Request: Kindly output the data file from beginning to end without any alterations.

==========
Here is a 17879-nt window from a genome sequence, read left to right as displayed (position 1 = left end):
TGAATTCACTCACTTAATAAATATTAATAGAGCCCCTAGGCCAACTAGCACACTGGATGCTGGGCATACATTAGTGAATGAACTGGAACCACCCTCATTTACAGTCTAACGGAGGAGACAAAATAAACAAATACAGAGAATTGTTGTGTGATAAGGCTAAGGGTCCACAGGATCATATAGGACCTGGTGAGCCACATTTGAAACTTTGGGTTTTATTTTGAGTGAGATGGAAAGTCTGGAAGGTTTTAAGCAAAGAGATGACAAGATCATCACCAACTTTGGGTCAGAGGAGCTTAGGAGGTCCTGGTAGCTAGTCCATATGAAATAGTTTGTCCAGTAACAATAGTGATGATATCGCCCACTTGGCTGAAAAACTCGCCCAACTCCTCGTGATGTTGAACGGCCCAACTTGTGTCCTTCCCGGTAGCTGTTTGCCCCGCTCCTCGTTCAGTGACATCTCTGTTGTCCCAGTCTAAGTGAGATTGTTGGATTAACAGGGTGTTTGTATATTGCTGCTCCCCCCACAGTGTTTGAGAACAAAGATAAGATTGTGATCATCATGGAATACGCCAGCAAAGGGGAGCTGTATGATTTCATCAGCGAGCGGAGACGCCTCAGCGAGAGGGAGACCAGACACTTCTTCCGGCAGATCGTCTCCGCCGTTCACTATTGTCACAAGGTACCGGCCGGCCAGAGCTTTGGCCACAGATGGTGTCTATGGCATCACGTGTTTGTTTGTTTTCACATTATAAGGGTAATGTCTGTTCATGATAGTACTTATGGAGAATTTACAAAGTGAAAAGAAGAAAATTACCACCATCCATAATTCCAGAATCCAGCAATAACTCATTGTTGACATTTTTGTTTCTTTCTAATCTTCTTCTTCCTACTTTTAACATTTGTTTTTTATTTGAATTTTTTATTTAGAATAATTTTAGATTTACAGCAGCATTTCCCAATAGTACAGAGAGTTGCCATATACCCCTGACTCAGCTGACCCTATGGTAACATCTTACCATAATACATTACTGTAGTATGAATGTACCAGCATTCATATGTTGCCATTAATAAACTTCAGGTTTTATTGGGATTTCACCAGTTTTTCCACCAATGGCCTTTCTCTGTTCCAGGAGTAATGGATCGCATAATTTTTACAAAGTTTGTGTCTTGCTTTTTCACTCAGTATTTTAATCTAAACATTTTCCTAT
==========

Here is a 17879-nt window from a genome sequence, read left to right as displayed (position 1 = left end):
TGAATTCACTCACTTAATAAATATTAATAGAGCCCCTAGGCCAACTAGCACACTGGATGCTGGGCATACATTAGTGAATGAACTGGAACCACCCTCATTTACAGTCTAACGGAGGAGACAAAATAAACAAATACAGAGAATTGTTGTGTGATAAGGCTAAGGGTCCACAGGATCATATAGGACCTGGTGAGCCACATTTGAAACTTTGGGTTTTATTTTGAGTGAGATGGAAAGTCTGGAAGGTTTTAAGCAAAGAGATGACAAGATCATCACCAACTTTGGGTCAGAGGAGCTTAGGAGGTCCTGGTAGCTAGTCCATATGAAATAGTTTGTCCAGTAACAATAGTGATGATATCGCCCACTTGGCTGAAAAACTCGCCCAACTCCTCGTGATGTTGAACGGCCCAACTTGTGTCCTTCCCGGTAGCTGTTTGCCCCGCTCCTCGTTCAGTGACATCTCTGTTGTCCCAGTCTAAGTGAGATTGTTGGATTAACAGGGTGTTTGTATATTGCTGCTCCCCCCACAGTGTTTGAGAACAAAGATAAGATTGTGATCATCATGGAATACGCCAGCAAAGGGGAGCTGTATGATTTCATCAGCGAGCGGAGACGCCTCAGCGAGAGGGAGACCAGACACTTCTTCCGGCAGATCGTCTCCGCCGTTCACTATTGTCACAAGGTACCGGCCGGCCAGAGCTTTGGCCACAGATGGTGTCTATGGCATCACGTGTTTGTTTGTTTTCACATTATAAGGGTAATGTCTGTTCATGATAGTACTTATGGAGAATTTACAAAGTGAAAAGAAGAAAATTACCACCATCCATAATTCCAGAATCCAGCAATAACTCATTGTTGACATTTTTGTTTCTTTCTAATCTTCTTCTTCCTACTTTTAACATTTGTTTTTTATTTGAATTTTTTATTTAGAATAATTTTAGATTTACAGCAGCATTTCCCAATAGTACAGAGAGTTGCCATATACCCCTGACTCAGCTGACCCTATGGTAACATCTTACCATAATACATTACTGTAGTATGAATGTACCAGCATTCATATGTTGCCATTAATAAACTTCAGGTTTTATTGGGATTTCACCAGTTTTTCCACCAATGGCCTTTCTCTGTTCCAGGAGTAATGGATCGCATAATTTTTACAAAGTTTGTGTCTTGCTTTTTCACTCAGTATTTTAATCTAAACATTTTCCTAT